In patients with proptosis and suspected retrobulbar hemorrhage, timely orbital decompression is essential to preserve the ocular nerve and visual acuity. While bedside ultrasound may be useful when positive, the diagnostic accuracy of this modality requires further investigation.
Supervising Section Editor: J Christian Fox MD, RDMS
Submission history: Submitted December 7, 2009; Revision Received March 20, 2010; Accepted March 29, 2010
Full text available through open access at http://escholarship.org/uc/uciem_westjem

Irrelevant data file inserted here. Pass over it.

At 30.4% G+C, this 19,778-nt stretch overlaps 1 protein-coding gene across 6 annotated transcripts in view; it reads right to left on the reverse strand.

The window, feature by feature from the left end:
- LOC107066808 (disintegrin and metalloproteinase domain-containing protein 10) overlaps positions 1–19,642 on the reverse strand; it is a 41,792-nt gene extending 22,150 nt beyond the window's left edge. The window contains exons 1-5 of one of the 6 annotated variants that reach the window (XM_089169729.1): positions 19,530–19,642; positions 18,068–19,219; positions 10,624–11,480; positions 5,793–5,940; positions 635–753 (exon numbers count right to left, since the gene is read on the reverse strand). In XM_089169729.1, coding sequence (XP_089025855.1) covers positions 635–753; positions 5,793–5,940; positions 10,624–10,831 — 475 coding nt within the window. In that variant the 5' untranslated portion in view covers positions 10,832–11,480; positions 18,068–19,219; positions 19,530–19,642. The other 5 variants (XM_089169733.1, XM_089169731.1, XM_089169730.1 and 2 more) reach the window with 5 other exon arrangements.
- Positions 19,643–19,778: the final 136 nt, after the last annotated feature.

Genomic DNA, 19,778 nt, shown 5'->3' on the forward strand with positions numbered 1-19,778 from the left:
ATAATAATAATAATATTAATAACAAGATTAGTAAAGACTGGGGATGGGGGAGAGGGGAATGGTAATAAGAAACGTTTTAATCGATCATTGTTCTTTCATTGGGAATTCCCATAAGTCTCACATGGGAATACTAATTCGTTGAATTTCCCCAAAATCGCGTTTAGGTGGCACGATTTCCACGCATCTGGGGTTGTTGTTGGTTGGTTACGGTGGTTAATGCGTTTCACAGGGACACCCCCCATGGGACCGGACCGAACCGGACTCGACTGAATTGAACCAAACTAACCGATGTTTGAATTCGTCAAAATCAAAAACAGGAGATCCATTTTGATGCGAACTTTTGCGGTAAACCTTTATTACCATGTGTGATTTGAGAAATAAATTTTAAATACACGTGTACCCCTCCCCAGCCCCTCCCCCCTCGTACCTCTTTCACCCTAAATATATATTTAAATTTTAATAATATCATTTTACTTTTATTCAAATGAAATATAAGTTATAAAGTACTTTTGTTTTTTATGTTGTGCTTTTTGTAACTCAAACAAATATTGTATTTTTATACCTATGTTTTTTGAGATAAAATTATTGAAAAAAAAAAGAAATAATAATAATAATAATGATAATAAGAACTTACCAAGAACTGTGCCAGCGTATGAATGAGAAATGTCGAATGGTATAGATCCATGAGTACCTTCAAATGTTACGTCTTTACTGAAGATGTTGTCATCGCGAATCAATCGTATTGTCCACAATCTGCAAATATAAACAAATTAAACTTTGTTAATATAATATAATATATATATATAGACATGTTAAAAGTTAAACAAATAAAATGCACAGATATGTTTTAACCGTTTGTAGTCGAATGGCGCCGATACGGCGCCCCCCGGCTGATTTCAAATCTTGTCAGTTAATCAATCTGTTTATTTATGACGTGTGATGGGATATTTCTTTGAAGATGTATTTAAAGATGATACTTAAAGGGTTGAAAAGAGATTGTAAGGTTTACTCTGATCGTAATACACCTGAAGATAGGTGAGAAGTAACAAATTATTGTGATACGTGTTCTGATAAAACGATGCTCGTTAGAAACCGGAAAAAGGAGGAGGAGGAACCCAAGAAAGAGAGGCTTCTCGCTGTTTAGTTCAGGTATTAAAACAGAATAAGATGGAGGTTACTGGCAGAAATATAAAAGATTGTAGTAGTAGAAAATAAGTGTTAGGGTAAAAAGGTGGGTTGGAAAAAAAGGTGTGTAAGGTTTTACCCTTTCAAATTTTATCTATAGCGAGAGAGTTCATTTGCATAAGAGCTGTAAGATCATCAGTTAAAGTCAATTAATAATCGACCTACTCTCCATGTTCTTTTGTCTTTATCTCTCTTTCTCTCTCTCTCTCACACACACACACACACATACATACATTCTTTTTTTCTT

Address for Correspondence: David Thompson, MD, MPH, Department of Emergency Medicine, Denver Health Medical Center, 777 Bannock St., Denver, CO 80206
Conflicts of Interest: By the WestJEM article submission agreement, all authors are required to disclose all affiliations, funding sources, and financial or management relationships that could be perceived as potential sources of bias. The authors disclosed none.